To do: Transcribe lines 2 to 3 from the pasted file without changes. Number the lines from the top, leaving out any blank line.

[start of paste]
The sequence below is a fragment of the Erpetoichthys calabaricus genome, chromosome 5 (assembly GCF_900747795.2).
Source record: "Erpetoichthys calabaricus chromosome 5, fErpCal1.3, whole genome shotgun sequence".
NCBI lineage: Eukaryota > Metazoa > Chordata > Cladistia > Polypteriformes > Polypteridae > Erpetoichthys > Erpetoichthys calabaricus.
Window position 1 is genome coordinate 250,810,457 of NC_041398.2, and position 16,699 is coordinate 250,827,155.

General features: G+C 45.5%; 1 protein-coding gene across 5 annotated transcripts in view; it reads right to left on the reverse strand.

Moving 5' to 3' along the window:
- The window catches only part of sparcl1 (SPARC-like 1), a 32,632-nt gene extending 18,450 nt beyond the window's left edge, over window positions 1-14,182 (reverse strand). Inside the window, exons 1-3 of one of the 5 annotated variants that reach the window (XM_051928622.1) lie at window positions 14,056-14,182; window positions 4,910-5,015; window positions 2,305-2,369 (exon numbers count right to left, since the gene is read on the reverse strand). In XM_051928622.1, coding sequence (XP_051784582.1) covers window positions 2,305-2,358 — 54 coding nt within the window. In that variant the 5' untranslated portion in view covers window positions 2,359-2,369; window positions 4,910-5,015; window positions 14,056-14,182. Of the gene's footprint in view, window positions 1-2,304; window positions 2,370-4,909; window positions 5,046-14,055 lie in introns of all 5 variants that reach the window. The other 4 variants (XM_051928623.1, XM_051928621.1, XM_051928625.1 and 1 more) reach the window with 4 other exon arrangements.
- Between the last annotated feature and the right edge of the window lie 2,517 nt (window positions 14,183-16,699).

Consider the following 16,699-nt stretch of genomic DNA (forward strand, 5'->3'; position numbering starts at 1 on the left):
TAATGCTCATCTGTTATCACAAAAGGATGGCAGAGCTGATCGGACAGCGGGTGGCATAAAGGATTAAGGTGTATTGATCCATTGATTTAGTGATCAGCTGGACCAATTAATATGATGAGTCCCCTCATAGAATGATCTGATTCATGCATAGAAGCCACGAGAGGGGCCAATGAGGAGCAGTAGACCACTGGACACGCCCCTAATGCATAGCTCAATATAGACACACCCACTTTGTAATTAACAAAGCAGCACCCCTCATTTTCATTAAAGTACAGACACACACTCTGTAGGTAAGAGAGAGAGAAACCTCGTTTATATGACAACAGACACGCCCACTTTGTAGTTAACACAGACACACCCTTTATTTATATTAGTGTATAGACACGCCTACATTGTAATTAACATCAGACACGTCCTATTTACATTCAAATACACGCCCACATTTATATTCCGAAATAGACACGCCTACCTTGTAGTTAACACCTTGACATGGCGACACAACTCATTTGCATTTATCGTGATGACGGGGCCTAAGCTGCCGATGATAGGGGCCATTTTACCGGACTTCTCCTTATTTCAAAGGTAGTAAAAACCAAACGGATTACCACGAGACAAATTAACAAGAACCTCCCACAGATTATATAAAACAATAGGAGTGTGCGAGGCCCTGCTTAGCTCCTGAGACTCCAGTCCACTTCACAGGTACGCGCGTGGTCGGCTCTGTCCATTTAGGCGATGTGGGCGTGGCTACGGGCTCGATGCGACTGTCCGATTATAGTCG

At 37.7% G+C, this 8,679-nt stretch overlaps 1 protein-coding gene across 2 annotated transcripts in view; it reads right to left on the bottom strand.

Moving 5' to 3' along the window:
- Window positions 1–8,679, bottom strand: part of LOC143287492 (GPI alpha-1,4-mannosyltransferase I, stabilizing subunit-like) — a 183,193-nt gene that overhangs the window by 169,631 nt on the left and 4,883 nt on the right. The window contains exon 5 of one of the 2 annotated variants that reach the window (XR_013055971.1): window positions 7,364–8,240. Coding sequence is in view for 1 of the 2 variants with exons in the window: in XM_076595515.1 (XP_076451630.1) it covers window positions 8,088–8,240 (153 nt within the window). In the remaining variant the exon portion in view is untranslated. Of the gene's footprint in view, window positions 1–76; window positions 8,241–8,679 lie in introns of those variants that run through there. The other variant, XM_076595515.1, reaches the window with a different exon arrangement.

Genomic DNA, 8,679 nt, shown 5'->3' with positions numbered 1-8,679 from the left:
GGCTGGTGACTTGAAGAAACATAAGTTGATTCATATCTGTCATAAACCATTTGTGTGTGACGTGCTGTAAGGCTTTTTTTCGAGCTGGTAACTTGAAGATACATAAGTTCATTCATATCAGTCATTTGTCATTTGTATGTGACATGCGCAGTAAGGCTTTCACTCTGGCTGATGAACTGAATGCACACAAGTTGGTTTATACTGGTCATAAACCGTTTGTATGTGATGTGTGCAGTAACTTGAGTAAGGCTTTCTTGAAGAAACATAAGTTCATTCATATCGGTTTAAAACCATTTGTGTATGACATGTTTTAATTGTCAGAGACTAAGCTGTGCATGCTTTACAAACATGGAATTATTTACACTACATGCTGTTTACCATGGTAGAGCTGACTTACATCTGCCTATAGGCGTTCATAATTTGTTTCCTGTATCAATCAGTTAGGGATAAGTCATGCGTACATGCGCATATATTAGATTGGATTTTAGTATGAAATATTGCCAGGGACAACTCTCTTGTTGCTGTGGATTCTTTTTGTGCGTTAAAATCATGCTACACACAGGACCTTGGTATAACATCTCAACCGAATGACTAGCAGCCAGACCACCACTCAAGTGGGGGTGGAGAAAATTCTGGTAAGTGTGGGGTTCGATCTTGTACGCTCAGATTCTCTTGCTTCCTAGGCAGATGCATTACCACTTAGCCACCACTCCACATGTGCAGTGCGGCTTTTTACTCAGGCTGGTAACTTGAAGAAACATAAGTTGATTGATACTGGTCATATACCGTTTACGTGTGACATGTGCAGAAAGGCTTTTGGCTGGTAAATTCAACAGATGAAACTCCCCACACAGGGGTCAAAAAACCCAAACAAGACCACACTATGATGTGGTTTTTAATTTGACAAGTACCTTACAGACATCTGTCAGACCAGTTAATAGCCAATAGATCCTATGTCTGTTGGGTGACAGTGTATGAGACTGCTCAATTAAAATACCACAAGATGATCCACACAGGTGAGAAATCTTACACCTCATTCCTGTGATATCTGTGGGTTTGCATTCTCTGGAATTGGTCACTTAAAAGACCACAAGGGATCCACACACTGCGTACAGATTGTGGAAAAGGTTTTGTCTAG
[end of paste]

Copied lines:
Source record: "Erpetoichthys calabaricus chromosome 5, fErpCal1.3, whole genome shotgun sequence".
NCBI lineage: Eukaryota > Metazoa > Chordata > Cladistia > Polypteriformes > Polypteridae > Erpetoichthys > Erpetoichthys calabaricus.